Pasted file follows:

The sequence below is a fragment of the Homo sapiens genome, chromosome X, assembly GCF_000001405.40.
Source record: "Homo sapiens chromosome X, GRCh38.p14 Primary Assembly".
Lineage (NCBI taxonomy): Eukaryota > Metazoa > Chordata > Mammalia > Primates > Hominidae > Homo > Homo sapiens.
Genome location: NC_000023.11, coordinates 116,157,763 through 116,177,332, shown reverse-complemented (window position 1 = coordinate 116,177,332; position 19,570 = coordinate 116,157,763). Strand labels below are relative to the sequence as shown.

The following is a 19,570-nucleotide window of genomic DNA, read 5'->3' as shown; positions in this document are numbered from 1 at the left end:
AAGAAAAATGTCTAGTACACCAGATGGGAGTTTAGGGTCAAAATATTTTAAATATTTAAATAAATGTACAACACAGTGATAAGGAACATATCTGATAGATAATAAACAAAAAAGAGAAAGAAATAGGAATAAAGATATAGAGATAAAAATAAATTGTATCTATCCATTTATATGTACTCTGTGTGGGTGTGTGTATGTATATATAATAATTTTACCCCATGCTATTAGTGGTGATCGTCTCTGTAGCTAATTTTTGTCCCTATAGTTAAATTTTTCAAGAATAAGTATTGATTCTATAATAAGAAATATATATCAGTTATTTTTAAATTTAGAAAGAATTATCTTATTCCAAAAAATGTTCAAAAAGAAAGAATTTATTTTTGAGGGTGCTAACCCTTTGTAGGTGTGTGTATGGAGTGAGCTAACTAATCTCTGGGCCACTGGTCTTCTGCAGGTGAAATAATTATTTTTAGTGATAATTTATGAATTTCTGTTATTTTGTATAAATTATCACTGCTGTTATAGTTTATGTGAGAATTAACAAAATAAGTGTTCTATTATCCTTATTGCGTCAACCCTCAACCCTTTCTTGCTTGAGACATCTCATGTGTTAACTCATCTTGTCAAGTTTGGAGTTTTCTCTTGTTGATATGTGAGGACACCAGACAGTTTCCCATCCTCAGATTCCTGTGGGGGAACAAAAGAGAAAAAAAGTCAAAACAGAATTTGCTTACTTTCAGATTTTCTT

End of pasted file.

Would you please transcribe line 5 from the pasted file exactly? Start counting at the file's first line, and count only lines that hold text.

The following is a 19,570-nucleotide window of genomic DNA, read 5'->3' as shown; positions in this document are numbered from 1 at the left end: